Seminar on Computational Learning and Adaptation




Symbolic Function Approximation for Control


Seth Rogers
Intelligent Systems Laboratory
Daimler-Benz Research & Technology Center
1510 Page Mill Rd., Palo Alto, CA 94304
rogers@rtna.daimlerbenz.com
http://pc19.rtna.daimlerbenz.com/~rogers



Controlling physical and simulated physical systems, such as an airplane or an automobile, generally takes the form of using a response function to compute control adjustments based on the current state of the enviroment and the desired state. These systems are frequently complex and difficult to control, requiring much specific, detailed knowledge. An approach to accurately controlling these systems is to enable the system to autonomously approximate the ideal response function through experiencing the results of its own actions. Although most work along these lines uses strictly numerical regression techniques for minimizing error, our work utilizes a symbolic high-level representation. Applying symbolic techniques to learning control of physical systems allows reasoning at a high level of abstraction and tight integration with other symbolic capabilities, such as natural language and planning. SPLICE (Symbolic Performance & Learning In Continuous-valued Environments) is a symbolic agent for function approximation and control implemented in the Soar architecture. SPLICE uses a three-level framework to first classify its sensory information into symbolic regions, then map the set of regions to a local model, then use the local model to determine an action. The agent monitors the results of the action and incrementally learns by changing its action mapping and local models. Over time, the models gradually become more specific and accurate. SPLICE performs comparably to other function approximation algorithms in a variety of domains. The final goal is to create an effective controller and improve our understanding of symbolic processing for complex physical systems.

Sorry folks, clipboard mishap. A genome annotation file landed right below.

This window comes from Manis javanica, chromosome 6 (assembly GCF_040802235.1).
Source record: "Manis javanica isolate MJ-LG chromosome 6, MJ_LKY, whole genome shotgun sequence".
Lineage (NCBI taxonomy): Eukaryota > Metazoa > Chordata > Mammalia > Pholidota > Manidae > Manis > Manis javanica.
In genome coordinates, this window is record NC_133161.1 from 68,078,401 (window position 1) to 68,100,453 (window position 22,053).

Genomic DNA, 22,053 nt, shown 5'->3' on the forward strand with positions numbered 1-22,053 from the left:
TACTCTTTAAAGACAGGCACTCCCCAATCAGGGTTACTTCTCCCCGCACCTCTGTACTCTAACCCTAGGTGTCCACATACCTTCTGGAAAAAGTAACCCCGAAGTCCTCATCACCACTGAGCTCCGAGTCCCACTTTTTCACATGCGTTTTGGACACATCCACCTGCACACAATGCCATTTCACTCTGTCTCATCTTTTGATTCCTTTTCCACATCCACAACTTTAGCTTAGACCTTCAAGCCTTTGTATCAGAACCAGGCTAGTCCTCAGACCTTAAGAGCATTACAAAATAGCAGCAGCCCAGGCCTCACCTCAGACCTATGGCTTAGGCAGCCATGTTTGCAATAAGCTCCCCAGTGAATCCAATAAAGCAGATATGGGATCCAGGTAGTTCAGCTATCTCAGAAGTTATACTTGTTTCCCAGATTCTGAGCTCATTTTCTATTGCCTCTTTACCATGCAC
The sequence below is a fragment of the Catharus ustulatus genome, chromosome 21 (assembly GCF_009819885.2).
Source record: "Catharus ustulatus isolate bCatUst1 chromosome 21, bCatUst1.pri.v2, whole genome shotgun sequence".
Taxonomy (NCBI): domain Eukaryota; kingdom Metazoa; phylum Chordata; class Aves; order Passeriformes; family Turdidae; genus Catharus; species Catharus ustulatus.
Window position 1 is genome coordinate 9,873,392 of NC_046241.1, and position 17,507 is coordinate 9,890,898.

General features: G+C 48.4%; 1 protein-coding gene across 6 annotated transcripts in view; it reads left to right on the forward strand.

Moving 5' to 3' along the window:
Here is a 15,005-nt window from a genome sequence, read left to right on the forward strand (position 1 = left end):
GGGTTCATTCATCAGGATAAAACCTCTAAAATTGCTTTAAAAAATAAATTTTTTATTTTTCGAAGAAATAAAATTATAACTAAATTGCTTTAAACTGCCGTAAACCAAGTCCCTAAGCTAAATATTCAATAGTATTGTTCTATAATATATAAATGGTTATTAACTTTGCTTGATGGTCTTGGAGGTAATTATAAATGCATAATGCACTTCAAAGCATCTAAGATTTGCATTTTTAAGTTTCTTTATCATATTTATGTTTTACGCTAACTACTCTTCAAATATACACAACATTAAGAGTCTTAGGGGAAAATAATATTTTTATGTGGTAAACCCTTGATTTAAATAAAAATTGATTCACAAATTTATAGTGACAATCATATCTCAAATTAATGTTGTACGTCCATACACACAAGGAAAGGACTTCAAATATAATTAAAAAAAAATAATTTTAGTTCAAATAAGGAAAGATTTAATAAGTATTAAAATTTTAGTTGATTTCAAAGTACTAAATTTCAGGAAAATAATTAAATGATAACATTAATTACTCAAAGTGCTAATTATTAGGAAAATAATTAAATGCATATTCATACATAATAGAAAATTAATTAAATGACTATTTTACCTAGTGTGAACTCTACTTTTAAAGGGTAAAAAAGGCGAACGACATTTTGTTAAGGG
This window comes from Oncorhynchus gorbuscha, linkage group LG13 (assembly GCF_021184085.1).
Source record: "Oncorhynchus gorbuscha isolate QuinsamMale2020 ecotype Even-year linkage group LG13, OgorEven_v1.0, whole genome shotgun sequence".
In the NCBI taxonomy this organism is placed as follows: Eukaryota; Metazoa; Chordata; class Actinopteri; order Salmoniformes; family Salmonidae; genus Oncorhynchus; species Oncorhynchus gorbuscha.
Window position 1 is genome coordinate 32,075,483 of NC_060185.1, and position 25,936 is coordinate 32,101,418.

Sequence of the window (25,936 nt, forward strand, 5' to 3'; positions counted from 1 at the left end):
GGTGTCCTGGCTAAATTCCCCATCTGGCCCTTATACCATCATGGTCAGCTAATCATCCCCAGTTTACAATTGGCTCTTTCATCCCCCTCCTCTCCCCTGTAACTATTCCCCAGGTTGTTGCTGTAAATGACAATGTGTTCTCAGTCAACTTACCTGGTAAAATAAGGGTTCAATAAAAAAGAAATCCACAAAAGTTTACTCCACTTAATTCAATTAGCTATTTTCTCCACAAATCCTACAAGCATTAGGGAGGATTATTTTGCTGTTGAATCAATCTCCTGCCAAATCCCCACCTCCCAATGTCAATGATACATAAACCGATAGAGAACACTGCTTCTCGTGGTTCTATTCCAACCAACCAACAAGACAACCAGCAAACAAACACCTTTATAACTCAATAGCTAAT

Date: Weds., Mar. 12 Time: 4:15-5:30PM Place: Gates 100


The goal of this seminar is to increase communication among local researchers with interests in computational approaches to learning and adaptation. If you would like to be added to (or removed from) the mailing list, or if you are interested in giving a talk in the seminar, please send email to iba@isle.org.


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